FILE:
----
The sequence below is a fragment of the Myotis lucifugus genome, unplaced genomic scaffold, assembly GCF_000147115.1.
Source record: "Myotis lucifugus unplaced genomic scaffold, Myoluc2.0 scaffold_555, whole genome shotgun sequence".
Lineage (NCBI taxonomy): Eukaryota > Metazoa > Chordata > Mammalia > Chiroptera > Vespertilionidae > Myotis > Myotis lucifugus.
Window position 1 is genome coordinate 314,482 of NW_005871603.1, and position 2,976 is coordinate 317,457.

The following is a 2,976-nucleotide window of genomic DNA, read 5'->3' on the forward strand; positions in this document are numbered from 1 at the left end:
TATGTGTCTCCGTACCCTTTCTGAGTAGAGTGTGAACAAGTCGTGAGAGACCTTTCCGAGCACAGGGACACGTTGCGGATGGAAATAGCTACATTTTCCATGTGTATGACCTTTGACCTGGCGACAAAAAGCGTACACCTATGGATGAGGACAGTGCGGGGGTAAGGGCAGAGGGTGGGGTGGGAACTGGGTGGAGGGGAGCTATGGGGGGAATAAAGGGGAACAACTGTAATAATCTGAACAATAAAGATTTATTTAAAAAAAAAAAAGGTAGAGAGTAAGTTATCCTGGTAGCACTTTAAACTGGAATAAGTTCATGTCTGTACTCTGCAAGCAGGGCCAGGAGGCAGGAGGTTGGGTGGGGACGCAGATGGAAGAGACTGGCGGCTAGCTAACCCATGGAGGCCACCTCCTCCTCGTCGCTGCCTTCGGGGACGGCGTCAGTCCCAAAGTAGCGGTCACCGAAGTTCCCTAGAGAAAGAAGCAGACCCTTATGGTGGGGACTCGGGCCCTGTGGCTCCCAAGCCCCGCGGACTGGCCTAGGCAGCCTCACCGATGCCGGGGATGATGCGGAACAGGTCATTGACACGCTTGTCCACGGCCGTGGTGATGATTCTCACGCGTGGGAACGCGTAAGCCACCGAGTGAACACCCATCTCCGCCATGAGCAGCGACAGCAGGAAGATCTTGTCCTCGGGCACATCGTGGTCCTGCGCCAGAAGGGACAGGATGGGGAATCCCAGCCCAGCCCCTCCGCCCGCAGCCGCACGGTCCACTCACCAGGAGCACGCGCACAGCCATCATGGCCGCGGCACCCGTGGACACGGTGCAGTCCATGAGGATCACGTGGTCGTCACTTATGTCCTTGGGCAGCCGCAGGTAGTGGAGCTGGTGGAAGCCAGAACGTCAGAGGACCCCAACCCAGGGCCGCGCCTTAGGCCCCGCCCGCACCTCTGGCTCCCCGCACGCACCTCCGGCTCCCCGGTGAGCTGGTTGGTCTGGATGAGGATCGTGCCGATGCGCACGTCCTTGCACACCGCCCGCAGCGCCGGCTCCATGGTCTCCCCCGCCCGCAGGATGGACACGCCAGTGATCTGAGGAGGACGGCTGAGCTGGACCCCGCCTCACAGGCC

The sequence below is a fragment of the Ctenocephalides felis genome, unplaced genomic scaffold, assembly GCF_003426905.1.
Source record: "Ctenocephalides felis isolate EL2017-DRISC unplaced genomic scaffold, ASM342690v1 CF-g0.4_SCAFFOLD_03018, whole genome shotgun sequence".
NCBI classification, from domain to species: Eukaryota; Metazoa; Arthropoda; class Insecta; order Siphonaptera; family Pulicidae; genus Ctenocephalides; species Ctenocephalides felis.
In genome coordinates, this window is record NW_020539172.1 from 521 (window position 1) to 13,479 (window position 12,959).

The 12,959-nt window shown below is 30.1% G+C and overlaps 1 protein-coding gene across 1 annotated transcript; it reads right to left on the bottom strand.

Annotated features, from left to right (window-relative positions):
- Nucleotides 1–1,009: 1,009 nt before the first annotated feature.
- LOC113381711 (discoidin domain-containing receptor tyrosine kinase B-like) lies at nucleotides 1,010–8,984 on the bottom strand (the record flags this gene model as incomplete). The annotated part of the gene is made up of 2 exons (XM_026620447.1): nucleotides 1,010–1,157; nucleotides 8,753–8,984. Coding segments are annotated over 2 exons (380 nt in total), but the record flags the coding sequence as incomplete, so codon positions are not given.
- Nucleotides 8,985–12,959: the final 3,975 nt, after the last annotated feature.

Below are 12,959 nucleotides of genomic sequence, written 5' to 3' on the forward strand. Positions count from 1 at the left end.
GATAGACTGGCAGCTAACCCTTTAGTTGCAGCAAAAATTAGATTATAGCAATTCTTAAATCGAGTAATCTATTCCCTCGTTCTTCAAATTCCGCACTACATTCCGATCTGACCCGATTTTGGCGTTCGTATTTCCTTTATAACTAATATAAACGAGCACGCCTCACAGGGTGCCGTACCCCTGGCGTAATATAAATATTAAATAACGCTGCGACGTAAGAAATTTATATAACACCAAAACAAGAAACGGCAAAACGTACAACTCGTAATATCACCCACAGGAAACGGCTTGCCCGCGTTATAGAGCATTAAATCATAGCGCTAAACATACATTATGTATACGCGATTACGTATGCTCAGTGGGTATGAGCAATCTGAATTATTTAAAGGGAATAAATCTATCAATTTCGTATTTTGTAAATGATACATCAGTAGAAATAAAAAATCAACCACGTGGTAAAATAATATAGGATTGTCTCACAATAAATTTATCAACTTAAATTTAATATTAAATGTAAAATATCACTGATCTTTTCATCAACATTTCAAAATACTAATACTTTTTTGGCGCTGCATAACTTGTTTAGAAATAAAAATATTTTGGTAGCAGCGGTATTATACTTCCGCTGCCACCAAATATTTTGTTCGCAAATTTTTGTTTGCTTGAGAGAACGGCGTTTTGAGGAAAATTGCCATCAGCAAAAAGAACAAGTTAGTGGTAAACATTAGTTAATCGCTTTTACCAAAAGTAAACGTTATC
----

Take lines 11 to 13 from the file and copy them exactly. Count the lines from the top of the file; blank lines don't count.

The 12,959-nt window shown below is 30.1% G+C and overlaps 1 protein-coding gene across 1 annotated transcript; it reads right to left on the bottom strand.

Annotated features, from left to right (window-relative positions):
- Nucleotides 1–1,009: 1,009 nt before the first annotated feature.